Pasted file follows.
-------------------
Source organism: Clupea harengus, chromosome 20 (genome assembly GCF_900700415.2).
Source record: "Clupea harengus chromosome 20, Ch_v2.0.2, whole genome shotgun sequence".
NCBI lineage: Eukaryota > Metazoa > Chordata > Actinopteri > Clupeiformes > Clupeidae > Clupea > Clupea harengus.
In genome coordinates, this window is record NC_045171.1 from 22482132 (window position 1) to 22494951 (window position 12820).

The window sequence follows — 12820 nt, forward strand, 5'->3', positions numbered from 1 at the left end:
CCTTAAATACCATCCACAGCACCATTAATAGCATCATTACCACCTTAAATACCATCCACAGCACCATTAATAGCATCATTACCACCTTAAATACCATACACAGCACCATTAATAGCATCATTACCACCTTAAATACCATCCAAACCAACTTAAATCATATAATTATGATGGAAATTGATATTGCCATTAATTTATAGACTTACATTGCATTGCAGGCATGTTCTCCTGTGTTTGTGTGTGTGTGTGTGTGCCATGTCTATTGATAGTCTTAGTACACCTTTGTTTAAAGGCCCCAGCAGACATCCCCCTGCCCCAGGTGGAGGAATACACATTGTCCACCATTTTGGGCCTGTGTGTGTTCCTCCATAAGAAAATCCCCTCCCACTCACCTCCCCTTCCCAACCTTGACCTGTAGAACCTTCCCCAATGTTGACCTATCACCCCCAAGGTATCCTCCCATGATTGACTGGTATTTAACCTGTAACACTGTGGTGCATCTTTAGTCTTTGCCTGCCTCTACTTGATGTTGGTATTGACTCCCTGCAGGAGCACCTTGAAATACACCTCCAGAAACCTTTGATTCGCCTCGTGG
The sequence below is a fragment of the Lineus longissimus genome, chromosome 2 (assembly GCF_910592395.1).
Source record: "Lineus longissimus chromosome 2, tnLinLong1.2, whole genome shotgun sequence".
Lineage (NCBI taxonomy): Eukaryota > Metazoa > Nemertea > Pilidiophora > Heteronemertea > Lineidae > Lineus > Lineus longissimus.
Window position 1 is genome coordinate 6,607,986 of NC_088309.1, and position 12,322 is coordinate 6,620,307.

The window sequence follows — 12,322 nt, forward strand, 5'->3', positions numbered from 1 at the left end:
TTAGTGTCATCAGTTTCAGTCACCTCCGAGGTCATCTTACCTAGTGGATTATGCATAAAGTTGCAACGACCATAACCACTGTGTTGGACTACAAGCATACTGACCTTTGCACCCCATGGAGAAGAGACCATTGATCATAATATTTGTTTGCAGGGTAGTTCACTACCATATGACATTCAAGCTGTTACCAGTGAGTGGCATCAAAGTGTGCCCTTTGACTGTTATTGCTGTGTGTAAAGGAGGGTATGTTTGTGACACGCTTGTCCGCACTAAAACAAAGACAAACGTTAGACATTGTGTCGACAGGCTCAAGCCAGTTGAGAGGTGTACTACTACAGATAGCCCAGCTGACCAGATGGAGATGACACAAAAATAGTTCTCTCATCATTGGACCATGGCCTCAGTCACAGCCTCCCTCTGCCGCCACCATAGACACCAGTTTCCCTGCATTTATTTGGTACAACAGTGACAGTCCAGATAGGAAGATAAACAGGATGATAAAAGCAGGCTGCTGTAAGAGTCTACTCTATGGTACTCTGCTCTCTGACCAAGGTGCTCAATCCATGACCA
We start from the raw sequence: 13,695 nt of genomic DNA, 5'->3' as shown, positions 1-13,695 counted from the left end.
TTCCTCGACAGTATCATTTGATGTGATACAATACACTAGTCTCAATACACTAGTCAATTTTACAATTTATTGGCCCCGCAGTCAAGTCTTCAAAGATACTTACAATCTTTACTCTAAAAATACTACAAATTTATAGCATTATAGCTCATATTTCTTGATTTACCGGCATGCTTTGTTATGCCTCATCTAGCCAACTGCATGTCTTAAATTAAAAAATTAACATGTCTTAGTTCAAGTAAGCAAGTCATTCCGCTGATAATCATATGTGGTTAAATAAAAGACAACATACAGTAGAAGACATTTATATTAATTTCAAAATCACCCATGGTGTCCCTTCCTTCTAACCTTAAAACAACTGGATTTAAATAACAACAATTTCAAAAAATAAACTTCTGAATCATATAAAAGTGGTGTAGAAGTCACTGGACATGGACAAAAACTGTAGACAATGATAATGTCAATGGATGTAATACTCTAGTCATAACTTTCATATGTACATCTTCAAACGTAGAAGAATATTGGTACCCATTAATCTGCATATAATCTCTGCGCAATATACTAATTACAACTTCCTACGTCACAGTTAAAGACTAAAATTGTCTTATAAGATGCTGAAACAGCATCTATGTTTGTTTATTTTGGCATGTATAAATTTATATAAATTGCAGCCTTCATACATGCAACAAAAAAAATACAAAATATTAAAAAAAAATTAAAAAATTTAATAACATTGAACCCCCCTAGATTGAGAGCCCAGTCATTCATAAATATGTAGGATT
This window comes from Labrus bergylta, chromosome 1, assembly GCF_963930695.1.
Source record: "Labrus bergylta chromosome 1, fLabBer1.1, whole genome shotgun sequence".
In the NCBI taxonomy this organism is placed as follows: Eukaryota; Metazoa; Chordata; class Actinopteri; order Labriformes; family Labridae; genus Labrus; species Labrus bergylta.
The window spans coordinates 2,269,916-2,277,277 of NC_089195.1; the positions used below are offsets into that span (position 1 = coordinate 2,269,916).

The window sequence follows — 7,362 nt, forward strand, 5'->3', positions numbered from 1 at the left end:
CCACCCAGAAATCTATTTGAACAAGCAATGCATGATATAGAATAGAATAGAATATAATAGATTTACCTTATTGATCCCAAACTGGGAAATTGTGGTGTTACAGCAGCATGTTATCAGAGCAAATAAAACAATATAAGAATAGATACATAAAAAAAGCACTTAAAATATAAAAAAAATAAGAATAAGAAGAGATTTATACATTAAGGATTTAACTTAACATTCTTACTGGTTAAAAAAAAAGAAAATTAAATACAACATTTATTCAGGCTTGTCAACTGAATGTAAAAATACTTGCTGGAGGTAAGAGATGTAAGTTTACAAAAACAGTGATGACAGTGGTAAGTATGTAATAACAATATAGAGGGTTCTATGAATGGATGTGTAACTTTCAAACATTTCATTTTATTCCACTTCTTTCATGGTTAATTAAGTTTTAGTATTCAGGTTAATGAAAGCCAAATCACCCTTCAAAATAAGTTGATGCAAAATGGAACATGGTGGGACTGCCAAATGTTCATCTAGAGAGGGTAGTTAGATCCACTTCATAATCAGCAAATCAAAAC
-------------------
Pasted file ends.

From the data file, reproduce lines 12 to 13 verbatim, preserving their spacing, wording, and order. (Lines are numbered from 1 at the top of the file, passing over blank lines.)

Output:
TTAGTGTCATCAGTTTCAGTCACCTCCGAGGTCATCTTACCTAGTGGATTATGCATAAAGTTGCAACGACCATAACCACTGTGTTGGACTACAAGCATACTGACCTTTGCACCCCATGGAGAAGAGACCATTGATCATAATATTTGTTTGCAGGGTAGTTCACTACCATATGACATTCAAGCTGTTACCAGTGAGTGGCATCAAAGTGTGCCCTTTGACTGTTATTGCTGTGTGTAAAGGAGGGTATGTTTGTGACACGCTTGTCCGCACTAAAACAAAGACAAACGTTAGACATTGTGTCGACAGGCTCAAGCCAGTTGAGAGGTGTACTACTACAGATAGCCCAGCTGACCAGATGGAGATGACACAAAAATAGTTCTCTCATCATTGGACCATGGCCTCAGTCACAGCCTCCCTCTGCCGCCACCATAGACACCAGTTTCCCTGCATTTATTTGGTACAACAGTGACAGTCCAGATAGGAAGATAAACAGGATGATAAAAGCAGGCTGCTGTAAGAGTCTACTCTATGGTACTCTGCTCTCTGACCAAGGTGCTCAATCCATGACCA
We start from the raw sequence: 13,695 nt of genomic DNA, 5'->3' as shown, positions 1-13,695 counted from the left end.